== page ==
Usage of self.clone() in async fn and alternatives

Hello everyone.

I'm a Rust beginner and I'm trying to rewrite a load testing tool I wrote for work in Rust.
I finally got the code to compile and ran cargo clippy on it, but it feels forced and wrong. What bothers me most is the fact that I'm using self.clone() on every iteration.

I would be grateful for any kind of feedback and a push in the right direction.

#[derive(Clone)]
pub struct Target {
    pub url: String,
    pub method: String,
    pub headers: header::HeaderMap,
    pub body: String,
    pub cert: Option<PathBuf>,
    pub key: Option<PathBuf>,
    pub root_ca: Option<PathBuf>,
    pub timeout: Duration,
}

impl Target {
    pub async fn stress(
        &self,
        n_requests: usize,
        time: Duration,
    ) -> (Arc<AtomicUsize>, Arc<AtomicUsize>) {
        let start = Instant::now();
        let client = Arc::new(self.create_client());
        let r_count: Arc<AtomicUsize> = Arc::new(AtomicUsize::new(0));
        let e_count: Arc<AtomicUsize> = Arc::new(AtomicUsize::new(0));
        while start.elapsed() < time {
            let mut tasks = Vec::new();
            for _ in 0..n_requests {
                let client_clone = client.clone();
                let counter = r_count.clone();
                let errors = e_count.clone();
                let self_clone = self.clone();
                tasks.push(tokio::spawn(async move {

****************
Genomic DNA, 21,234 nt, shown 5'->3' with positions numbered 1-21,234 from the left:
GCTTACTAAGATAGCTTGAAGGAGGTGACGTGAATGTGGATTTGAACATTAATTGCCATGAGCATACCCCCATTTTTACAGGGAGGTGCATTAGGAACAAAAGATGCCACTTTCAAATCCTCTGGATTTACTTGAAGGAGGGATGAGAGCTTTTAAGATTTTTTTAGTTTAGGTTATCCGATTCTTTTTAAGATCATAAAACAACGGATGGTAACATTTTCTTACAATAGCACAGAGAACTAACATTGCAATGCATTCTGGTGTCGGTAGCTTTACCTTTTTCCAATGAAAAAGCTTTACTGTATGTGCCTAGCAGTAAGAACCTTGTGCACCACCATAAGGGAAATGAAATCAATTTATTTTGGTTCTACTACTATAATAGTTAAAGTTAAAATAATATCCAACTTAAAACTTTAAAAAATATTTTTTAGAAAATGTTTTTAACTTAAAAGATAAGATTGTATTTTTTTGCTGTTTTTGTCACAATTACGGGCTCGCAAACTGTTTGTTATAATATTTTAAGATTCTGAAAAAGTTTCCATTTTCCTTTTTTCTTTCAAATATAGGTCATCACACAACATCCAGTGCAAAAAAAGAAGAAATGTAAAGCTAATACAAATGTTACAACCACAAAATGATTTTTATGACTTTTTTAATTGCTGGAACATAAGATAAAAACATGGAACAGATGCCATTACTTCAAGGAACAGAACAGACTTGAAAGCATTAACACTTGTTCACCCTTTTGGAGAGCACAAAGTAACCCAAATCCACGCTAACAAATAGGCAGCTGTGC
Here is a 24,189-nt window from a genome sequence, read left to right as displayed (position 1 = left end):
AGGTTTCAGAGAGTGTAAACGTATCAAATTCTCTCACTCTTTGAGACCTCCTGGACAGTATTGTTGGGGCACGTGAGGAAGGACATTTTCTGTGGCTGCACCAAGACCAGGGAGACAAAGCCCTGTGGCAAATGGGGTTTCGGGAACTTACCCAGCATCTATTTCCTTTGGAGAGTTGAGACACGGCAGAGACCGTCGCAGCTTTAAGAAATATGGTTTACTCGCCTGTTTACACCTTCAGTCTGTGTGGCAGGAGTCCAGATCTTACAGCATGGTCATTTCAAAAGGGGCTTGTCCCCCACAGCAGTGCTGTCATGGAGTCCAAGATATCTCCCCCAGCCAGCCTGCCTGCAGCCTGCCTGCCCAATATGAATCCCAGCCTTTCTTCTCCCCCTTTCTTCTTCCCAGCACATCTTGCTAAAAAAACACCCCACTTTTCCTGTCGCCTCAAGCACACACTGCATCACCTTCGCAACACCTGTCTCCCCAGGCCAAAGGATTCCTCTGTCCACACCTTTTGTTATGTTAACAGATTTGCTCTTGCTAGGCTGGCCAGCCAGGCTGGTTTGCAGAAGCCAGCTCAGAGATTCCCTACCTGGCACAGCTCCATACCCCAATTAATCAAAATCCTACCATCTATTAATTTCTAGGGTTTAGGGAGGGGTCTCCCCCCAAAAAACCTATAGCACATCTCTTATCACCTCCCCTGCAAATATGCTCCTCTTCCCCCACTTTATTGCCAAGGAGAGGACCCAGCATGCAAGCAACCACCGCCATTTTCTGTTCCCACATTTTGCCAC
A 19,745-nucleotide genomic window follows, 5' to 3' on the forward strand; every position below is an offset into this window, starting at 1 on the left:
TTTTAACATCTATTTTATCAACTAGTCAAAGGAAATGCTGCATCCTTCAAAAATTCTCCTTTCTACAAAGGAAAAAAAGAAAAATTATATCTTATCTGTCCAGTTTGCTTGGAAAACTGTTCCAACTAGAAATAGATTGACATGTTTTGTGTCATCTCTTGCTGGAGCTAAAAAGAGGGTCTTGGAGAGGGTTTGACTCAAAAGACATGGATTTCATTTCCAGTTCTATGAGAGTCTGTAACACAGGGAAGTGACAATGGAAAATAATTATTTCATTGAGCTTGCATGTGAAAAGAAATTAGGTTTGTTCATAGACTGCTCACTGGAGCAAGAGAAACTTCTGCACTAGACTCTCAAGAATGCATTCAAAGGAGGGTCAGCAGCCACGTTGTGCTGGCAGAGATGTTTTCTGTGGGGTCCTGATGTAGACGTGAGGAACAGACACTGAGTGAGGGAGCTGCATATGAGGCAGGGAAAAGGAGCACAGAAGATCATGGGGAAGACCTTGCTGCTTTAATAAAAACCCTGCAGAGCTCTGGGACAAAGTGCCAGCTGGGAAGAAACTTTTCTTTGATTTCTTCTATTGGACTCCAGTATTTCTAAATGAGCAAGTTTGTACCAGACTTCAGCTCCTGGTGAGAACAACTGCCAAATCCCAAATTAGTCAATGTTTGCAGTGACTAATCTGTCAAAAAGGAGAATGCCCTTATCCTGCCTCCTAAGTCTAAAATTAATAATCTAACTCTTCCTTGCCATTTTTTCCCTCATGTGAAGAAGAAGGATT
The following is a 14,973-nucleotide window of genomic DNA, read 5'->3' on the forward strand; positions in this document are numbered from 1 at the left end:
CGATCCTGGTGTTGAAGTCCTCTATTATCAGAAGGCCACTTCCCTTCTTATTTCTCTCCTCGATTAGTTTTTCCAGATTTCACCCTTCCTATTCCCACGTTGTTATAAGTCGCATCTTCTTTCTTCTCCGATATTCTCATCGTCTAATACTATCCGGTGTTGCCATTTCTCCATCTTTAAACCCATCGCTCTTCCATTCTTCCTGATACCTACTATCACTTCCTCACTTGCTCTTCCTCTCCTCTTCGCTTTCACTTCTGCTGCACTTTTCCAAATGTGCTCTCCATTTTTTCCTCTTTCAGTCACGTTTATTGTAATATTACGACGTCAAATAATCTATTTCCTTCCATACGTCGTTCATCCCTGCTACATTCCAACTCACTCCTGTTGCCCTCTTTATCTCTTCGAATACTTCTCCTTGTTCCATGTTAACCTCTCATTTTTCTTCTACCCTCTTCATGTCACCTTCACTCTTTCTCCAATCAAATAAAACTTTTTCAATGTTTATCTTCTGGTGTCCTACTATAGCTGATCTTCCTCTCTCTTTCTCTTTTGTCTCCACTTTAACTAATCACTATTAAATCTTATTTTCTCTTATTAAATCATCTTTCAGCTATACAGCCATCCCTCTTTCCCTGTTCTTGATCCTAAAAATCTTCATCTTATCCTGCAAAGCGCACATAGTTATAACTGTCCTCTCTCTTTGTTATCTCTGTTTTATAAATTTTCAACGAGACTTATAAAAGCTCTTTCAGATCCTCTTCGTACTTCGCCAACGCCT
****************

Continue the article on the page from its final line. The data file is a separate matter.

let res = client_clone
                        .request(
                            Method::from_bytes(self_clone.method.as_bytes()).unwrap(),
                            self_clone.url.as_str(),
                        )
                        .body(self_clone.body)
                        .send()
                        .await;
                    match res {
                        Ok(_) => counter.fetch_add(1, Ordering::SeqCst),
                        Err(_) => errors.fetch_add(1, Ordering::SeqCst),
                    }
                }));
            }
            join_all(tasks).await;
            sleep(Duration::from_secs(1));
        }
        (r_count, e_count)
    }
}

You can wrap types in Arc to allow sharing them cheaply. Also, you are using a non-async sleep in an async function, which is a bad idea, as it doesn't yield control back to the executor during that sleep, meaning that no other spawned tasks can run on that thread during the sleep. You'll want to use delay_for instead.

If you make a function call that isn't instant, and also doesn't have an .await, then you are blocking the executor, and should try to find an async version, or at least run it inside an spawn_blocking block.

Thank you very much for your quick helpful reply.
That is just what I needed to know.